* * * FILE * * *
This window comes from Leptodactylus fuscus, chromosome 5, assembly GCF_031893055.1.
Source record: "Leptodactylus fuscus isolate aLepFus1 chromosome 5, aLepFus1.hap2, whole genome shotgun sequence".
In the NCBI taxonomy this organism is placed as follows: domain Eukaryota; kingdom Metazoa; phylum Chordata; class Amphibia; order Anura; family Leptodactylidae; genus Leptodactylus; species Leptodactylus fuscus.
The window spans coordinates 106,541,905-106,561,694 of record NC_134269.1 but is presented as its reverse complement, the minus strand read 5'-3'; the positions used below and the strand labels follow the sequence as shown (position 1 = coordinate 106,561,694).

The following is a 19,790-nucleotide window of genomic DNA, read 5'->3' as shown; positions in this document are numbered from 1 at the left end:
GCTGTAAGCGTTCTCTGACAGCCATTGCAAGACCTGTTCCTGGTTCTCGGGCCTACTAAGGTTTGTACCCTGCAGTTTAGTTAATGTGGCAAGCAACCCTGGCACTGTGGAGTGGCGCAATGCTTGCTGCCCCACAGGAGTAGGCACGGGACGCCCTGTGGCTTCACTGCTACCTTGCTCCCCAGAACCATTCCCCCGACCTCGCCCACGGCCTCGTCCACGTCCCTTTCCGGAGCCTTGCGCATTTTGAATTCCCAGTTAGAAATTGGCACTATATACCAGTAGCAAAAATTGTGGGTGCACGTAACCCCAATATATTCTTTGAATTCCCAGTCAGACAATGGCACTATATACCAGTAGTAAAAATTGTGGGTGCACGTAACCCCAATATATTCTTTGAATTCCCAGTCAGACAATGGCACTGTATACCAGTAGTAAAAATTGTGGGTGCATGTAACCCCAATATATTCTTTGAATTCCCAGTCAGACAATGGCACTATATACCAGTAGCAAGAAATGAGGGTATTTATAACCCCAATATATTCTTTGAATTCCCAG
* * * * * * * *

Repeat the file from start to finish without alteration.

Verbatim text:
This window comes from Leptodactylus fuscus, chromosome 5, assembly GCF_031893055.1.
Source record: "Leptodactylus fuscus isolate aLepFus1 chromosome 5, aLepFus1.hap2, whole genome shotgun sequence".
In the NCBI taxonomy this organism is placed as follows: domain Eukaryota; kingdom Metazoa; phylum Chordata; class Amphibia; order Anura; family Leptodactylidae; genus Leptodactylus; species Leptodactylus fuscus.
The window spans coordinates 106,541,905-106,561,694 of record NC_134269.1 but is presented as its reverse complement, the minus strand read 5'-3'; the positions used below and the strand labels follow the sequence as shown (position 1 = coordinate 106,561,694).

The following is a 19,790-nucleotide window of genomic DNA, read 5'->3' as shown; positions in this document are numbered from 1 at the left end:
GCTGTAAGCGTTCTCTGACAGCCATTGCAAGACCTGTTCCTGGTTCTCGGGCCTACTAAGGTTTGTACCCTGCAGTTTAGTTAATGTGGCAAGCAACCCTGGCACTGTGGAGTGGCGCAATGCTTGCTGCCCCACAGGAGTAGGCACGGGACGCCCTGTGGCTTCACTGCTACCTTGCTCCCCAGAACCATTCCCCCGACCTCGCCCACGGCCTCGTCCACGTCCCTTTCCGGAGCCTTGCGCATTTTGAATTCCCAGTTAGAAATTGGCACTATATACCAGTAGCAAAAATTGTGGGTGCACGTAACCCCAATATATTCTTTGAATTCCCAGTCAGACAATGGCACTATATACCAGTAGTAAAAATTGTGGGTGCACGTAACCCCAATATATTCTTTGAATTCCCAGTCAGACAATGGCACTGTATACCAGTAGTAAAAATTGTGGGTGCATGTAACCCCAATATATTCTTTGAATTCCCAGTCAGACAATGGCACTATATACCAGTAGCAAGAAATGAGGGTATTTATAACCCCAATATATTCTTTGAATTCCCAG